Last week, I completely virtualized my life. Well, at least my server life is all virtualized. I’d been running my Team Foundation Server in a virtual machine, but took the plunge to get my domain controller virtualized as well. One of the things I’d been planning to do was revisit my server backup strategy, especially in regards to disaster recovery. I’d been using traditional backup software on my servers, and even purchased the disaster recover option. However, when I tested the disaster recovery on a server, it didn’t fill me with a great amount of trust. With all my current and future servers virtualized, I felt I could simply copy the configuration and hard disk files for a machine and have the ultimate in disaster recovery. With a little bit of searching on the web and some quick development, I came up with a way to get a perfect backup of my virtual servers with around five minutes or so of total downtime per server! I thought others could find this useful so I thought I’d post it.

For my server virtualization, I use VMware Server. While many of us focused on Microsoft development use Microsoft’s Virtual Server, I’ve been using VMware’s products since Workstation beta 1.0 back in the ’90’s and have had very good luck with them. Throw in the fact that I can’t live without the USB support for virtual machines in VMware Workstation, and I’m a happy customer. With both VMware Server and Virtual Server being free, it’s not like it’s hard to pick one. Even if you’re a Virtual Server user, you can use the same techniques I’ll show here. If you’re using the Microsoft System Center Virtual Machine Manager 2007 (SCVMM), you’ve already got this functionality. I’ve been quite impressed with what I’ve seen of SCVMM combined with Server 2008, and plan to give them a very hard look in the very near future.

When it comes to backing up a virtual machine (VM), you have to get the VM in a safe state to back it up. With the free Virtual Server, that means shutting down the machine. After that, it’s just a really long running file copy or archive operation. I first looked at a nice script that numerous folks have contributed to in the VMware Server forum. The problem is that the script took hours and hours to run because copying or zipping 10+ GB .VMDK files is not the quickest thing in the world. If you can live without various servers for long periods of time, that’s fine, but knew that a little bit of Volume Shadow Copy Service (VSS) mojo could work wonders. (No, I didn’t forget the ‘C’ in the VSS abbreviation, Microsoft calls it VSS.)

The Volume Shadow Copy Service is a very cool feature that’s been in Windows since Windows XP and was designed to help backup applications to get a stable version of files and disks on running systems. While it’s been in Windows for a while, Vista was the first version to make these shadow copies accessible to end users. Right clicking on a drive, folder, or file in Vista and select Restore previous versions from the context menu, and you see the Previous Versions tab.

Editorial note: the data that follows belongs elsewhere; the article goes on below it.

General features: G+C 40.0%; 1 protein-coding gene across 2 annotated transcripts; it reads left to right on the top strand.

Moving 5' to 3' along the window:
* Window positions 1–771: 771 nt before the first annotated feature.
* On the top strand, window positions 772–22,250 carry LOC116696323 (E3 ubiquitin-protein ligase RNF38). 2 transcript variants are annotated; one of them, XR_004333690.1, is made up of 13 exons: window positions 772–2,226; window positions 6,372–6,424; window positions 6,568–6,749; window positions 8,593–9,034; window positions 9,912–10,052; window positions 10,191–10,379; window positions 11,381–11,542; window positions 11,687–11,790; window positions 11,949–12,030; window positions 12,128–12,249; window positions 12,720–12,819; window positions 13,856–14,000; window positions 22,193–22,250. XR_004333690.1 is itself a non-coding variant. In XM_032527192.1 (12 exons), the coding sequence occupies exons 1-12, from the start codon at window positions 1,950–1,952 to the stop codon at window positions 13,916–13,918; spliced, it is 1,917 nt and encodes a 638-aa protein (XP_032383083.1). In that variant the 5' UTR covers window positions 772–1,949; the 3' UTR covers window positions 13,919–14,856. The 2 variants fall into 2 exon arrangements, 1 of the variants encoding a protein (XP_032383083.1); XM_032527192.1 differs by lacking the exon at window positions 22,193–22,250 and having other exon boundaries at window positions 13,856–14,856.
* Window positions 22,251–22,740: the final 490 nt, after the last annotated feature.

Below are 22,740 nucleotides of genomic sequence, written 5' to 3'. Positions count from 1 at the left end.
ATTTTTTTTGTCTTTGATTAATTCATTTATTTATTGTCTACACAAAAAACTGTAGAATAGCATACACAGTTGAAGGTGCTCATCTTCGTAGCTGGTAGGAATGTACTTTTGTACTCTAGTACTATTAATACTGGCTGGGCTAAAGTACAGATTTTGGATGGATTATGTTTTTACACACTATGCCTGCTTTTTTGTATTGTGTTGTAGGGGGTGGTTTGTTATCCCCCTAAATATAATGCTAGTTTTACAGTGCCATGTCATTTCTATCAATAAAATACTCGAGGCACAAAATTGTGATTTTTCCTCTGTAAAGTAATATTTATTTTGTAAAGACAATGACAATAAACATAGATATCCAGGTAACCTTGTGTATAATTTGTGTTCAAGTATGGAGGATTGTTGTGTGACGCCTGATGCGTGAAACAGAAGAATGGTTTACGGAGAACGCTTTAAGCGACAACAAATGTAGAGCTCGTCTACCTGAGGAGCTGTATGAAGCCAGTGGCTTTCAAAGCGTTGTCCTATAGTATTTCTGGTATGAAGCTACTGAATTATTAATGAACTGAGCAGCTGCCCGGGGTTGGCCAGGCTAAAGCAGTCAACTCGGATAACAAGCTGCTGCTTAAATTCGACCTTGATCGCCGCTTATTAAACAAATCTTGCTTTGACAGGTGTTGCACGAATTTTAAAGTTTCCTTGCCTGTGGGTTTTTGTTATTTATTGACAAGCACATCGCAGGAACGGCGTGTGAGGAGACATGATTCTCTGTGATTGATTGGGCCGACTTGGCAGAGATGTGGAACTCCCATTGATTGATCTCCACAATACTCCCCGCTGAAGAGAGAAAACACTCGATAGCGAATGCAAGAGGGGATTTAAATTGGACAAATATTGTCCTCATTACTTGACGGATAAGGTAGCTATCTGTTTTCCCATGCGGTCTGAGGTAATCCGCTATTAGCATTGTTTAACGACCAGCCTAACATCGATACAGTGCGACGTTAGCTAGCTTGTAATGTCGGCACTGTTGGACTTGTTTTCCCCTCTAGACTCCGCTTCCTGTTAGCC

Previous versions, also called a restore point, are created once a day on Vista and generally when there’s a change to your computer, like when installing a hot fix. You can create a restore point on your own by going into System, clicking on the System Protection link, and clicking on the Create button.

The VSS API is exposed to developers and you can read more about in at this link. My original goal was to write a program that created a shadow copy of the drive where my VM files resided and do the copy from that. As I looked at the VSS API, I realized that it wasn’t going to be as easy as I had hoped. Fortunately, the VSS SDK comes with a sample program, VSHADOW.EXE that not only does the copy, it will expose the shadow copy as a drive letter. That means standard tools can easily work with the shadow copy and not know that it’s dealing with something special. There are two hang ups with VSHADOW.EXE. The first is the VSHADOW.EXE program isn’t the easiest tool to use because it assumes you know everything about VSS. The second is that you have to use the version of the program that is compiled for the OS you’re using. As I can’t give you the VSHADOW.EXE program, you’ll have to download the VSS SDK yourself to get it for Windows XP or Server 2003. For XP, you’ll find the appropriate version in “<VSS SDK install dir>TestAppsvshadowbinrelease-xp”. For Server 2003, it’s in “<VSS SDK install dir>TestAppsvshadowbinrelease-server”. For Vista (and I would presume Windows 2008), you’ll have to download the Platform SDK and you’ll find it in “C:Program FilesMicrosoft SDKsWindowsv6.0ABinvsstools”. As for figuring out VSHADOW.EXE, reading Adi Oltean’s blog and a little experimentation got me in the VSS groove. Adi, a developer on VSS, showed how to use VSHADOW.EXE to Copy an Opened File, and, the one that really helped me out, How to Assign a Drive Letter or Directory to a Shadow Copy.